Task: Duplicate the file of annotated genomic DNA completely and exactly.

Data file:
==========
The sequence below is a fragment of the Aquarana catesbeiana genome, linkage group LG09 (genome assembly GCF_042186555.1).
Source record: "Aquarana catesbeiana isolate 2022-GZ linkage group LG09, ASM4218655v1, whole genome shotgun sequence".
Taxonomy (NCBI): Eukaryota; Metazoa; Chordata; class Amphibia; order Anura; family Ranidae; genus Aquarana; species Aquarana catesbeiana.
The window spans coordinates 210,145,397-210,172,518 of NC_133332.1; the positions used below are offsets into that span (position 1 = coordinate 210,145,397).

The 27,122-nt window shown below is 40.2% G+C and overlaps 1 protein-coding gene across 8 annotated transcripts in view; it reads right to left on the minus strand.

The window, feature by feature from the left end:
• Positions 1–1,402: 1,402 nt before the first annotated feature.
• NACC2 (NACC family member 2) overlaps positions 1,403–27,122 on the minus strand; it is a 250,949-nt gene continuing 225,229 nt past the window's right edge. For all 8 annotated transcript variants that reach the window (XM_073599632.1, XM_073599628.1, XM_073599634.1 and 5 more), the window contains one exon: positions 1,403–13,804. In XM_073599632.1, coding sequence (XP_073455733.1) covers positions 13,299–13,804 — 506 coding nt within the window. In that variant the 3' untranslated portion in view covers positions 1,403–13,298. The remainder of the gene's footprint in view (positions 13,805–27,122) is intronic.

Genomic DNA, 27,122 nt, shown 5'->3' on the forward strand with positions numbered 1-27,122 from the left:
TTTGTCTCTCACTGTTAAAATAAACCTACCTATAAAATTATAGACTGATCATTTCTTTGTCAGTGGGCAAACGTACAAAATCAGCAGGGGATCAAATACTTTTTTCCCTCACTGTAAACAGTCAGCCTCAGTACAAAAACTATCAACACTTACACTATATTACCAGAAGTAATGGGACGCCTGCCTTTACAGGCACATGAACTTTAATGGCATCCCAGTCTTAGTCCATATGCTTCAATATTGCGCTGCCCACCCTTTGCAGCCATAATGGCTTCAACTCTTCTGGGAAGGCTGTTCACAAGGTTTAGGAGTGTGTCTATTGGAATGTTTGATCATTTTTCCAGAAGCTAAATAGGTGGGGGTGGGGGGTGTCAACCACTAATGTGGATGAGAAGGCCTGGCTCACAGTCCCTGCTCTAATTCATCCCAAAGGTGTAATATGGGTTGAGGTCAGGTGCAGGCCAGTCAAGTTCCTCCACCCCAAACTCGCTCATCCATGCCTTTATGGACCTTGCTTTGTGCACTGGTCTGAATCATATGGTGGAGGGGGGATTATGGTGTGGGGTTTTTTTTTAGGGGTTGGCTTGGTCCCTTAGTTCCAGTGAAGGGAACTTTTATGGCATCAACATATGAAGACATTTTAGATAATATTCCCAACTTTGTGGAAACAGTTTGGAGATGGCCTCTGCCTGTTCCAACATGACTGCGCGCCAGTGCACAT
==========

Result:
The sequence below is a fragment of the Aquarana catesbeiana genome, linkage group LG09 (genome assembly GCF_042186555.1).
Source record: "Aquarana catesbeiana isolate 2022-GZ linkage group LG09, ASM4218655v1, whole genome shotgun sequence".
Taxonomy (NCBI): Eukaryota; Metazoa; Chordata; class Amphibia; order Anura; family Ranidae; genus Aquarana; species Aquarana catesbeiana.
The window spans coordinates 210,145,397-210,172,518 of NC_133332.1; the positions used below are offsets into that span (position 1 = coordinate 210,145,397).

The 27,122-nt window shown below is 40.2% G+C and overlaps 1 protein-coding gene across 8 annotated transcripts in view; it reads right to left on the minus strand.

The window, feature by feature from the left end:
• Positions 1–1,402: 1,402 nt before the first annotated feature.
• NACC2 (NACC family member 2) overlaps positions 1,403–27,122 on the minus strand; it is a 250,949-nt gene continuing 225,229 nt past the window's right edge. For all 8 annotated transcript variants that reach the window (XM_073599632.1, XM_073599628.1, XM_073599634.1 and 5 more), the window contains one exon: positions 1,403–13,804. In XM_073599632.1, coding sequence (XP_073455733.1) covers positions 13,299–13,804 — 506 coding nt within the window. In that variant the 3' untranslated portion in view covers positions 1,403–13,298. The remainder of the gene's footprint in view (positions 13,805–27,122) is intronic.

Genomic DNA, 27,122 nt, shown 5'->3' on the forward strand with positions numbered 1-27,122 from the left:
TTTGTCTCTCACTGTTAAAATAAACCTACCTATAAAATTATAGACTGATCATTTCTTTGTCAGTGGGCAAACGTACAAAATCAGCAGGGGATCAAATACTTTTTTCCCTCACTGTAAACAGTCAGCCTCAGTACAAAAACTATCAACACTTACACTATATTACCAGAAGTAATGGGACGCCTGCCTTTACAGGCACATGAACTTTAATGGCATCCCAGTCTTAGTCCATATGCTTCAATATTGCGCTGCCCACCCTTTGCAGCCATAATGGCTTCAACTCTTCTGGGAAGGCTGTTCACAAGGTTTAGGAGTGTGTCTATTGGAATGTTTGATCATTTTTCCAGAAGCTAAATAGGTGGGGGTGGGGGGTGTCAACCACTAATGTGGATGAGAAGGCCTGGCTCACAGTCCCTGCTCTAATTCATCCCAAAGGTGTAATATGGGTTGAGGTCAGGTGCAGGCCAGTCAAGTTCCTCCACCCCAAACTCGCTCATCCATGCCTTTATGGACCTTGCTTTGTGCACTGGTCTGAATCATATGGTGGAGGGGGGATTATGGTGTGGGGTTTTTTTTTAGGGGTTGGCTTGGTCCCTTAGTTCCAGTGAAGGGAACTTTTATGGCATCAACATATGAAGACATTTTAGATAATATTCCCAACTTTGTGGAAACAGTTTGGAGATGGCCTCTGCCTGTTCCAACATGACTGCGCGCCAGTGCACAT